Beijing has called for a clear explanation from Washington over a report that the US National Security Agency (NSA) infiltrated servers at the headquarters of the Chinese telecoms giant Huawei, China's Foreign Ministry said Monday.
Hong Lei, the ministry's spokesman, said that China was "extremely concerned" about the spying allegations.
"Recently, the international media has put out a lot of reports about the eavesdropping, surveillance and stealing of secrets by the United States of other countries, including China," he told a regular briefing.
"China has already lodged many complaints with the United States about this. We demand that the United States makes a clear explanation and stop such acts."
Chinese President Xi Jinping raised the spying allegations in a meeting with Obama at the Hague Monday, according to a Reuters report. The details of that conversation were not immediately available.
Beijing itself has repeatedly been accused of large-scale cyber-espionage, which it vehemently denies.
The New York Times and Der Spiegel, citing documents obtained from documents provided by fugitive NSA contractor Edward Snowden, reported on their websites this weekend that the NSA secretly accessed Huawei's email archive. The NSA also reportedly spied on communication between top company officials internal documents and even the secret source code of individual Huawei products.
Shenzhen-based Huawei serves a third of the world's population across 140 countries, according to company figures, and is the world's third-largest smartphone vendor.
"We currently have good access and so much data that we don't know what to do with it," states one internal document cited by Der Spiegel.
Huawei defended is independence in response to the revelations.
"If the actions in the report are true, Huawei condemns such activities that invaded and infiltrated into our internal corporate network and monitored our communications," the company's global cybersecurity officer, John Suffolk, told Reuters Sunday.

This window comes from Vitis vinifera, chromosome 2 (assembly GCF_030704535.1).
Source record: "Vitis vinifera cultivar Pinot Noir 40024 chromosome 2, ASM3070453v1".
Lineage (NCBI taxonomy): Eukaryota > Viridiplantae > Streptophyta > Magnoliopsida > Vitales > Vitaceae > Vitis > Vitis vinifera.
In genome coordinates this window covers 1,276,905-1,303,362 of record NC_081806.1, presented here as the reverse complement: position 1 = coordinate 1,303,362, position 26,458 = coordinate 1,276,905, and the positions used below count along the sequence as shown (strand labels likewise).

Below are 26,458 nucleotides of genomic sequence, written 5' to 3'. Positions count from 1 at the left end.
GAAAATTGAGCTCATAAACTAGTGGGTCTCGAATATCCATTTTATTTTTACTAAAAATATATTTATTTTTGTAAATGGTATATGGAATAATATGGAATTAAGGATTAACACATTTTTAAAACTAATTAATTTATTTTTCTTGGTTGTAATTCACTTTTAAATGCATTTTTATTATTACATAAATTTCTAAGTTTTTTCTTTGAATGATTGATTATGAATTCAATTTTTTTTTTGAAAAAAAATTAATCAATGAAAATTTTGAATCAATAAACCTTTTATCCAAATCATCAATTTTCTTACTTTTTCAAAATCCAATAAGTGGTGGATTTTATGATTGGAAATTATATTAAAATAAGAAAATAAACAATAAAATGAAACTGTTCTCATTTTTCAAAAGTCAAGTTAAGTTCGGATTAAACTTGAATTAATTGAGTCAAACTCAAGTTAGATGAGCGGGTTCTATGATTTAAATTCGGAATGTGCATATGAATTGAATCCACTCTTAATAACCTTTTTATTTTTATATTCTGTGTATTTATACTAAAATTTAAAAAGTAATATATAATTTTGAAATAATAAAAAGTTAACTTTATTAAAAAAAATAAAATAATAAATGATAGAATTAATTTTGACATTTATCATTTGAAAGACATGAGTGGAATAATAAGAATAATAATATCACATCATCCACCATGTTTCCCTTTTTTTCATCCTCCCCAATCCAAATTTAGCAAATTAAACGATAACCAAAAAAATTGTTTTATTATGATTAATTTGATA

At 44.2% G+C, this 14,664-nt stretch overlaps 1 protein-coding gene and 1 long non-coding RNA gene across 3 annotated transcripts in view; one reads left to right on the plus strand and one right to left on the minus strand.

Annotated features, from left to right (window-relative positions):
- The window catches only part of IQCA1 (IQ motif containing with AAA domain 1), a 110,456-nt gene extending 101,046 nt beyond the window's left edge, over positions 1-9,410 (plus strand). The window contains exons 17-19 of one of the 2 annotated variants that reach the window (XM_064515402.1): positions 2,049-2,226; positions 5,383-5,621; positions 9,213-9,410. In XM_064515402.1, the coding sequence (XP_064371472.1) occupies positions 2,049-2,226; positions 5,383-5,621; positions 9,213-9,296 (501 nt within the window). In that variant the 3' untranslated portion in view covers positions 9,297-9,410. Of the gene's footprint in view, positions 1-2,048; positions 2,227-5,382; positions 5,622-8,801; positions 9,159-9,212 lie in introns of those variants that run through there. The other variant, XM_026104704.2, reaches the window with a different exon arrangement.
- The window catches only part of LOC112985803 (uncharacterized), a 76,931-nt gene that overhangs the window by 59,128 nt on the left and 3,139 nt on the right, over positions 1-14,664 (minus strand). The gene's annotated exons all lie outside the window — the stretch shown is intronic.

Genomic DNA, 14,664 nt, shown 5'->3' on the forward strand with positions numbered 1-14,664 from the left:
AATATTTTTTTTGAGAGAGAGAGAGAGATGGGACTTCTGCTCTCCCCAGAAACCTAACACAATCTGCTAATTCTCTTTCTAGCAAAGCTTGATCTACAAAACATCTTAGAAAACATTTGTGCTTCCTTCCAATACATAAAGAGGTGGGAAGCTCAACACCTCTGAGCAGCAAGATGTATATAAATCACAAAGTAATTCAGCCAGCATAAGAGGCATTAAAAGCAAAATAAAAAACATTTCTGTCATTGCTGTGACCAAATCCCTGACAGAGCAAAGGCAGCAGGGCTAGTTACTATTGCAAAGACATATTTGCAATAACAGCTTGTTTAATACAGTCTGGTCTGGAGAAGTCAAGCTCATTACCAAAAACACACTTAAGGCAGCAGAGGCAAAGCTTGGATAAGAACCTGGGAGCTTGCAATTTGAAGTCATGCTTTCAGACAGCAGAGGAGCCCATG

"Corporate networks are under constant probe and attack from different sources — such is the status quo in today's digital age," said Suffolk, defending Huawei's independence and security record.
Founded in 1987 by former People's Liberation Army engineer Ren Zhengfei, Huawei has long been seen by Washington as a potential security Trojan horse due to perceived close links to the Chinese government, which the company denies.
The United States and Australia have barred Huawei from involvement in broadband projects over espionage fears.
The original goal of Operation Shotgiant was to find links between Huawei and the Chinese military, according to a 2010 document cited by the Times.
But it then expanded with the goal of learning how to penetrate Huawei computer and telephone networks sold to third countries.
"Many of our targets communicate over Huawei-produced products," the NSA document read, according to the Times.
"We want to make sure that we know how to exploit these products," it added, to "gain access to networks of interest" around the world.
If ordered by the president, the NSA also planned to unleash offensive cyberoperations, the Times said.
Huawei is a major competitor pf U.S.-based Cisco Systems, but U.S. officials insist the spy agencies are not waging an industrial espionage campaign on behalf of U.S. companies, as Snowden has alleged.
"The fact that we target foreign companies for intelligence is not part of any economic espionage," a senior intelligence official told reporters Thursday.
The goal of economic intelligence efforts is "to support national security interests," and "not to try to help Boeing," the official said.
Al Jazeera and wire services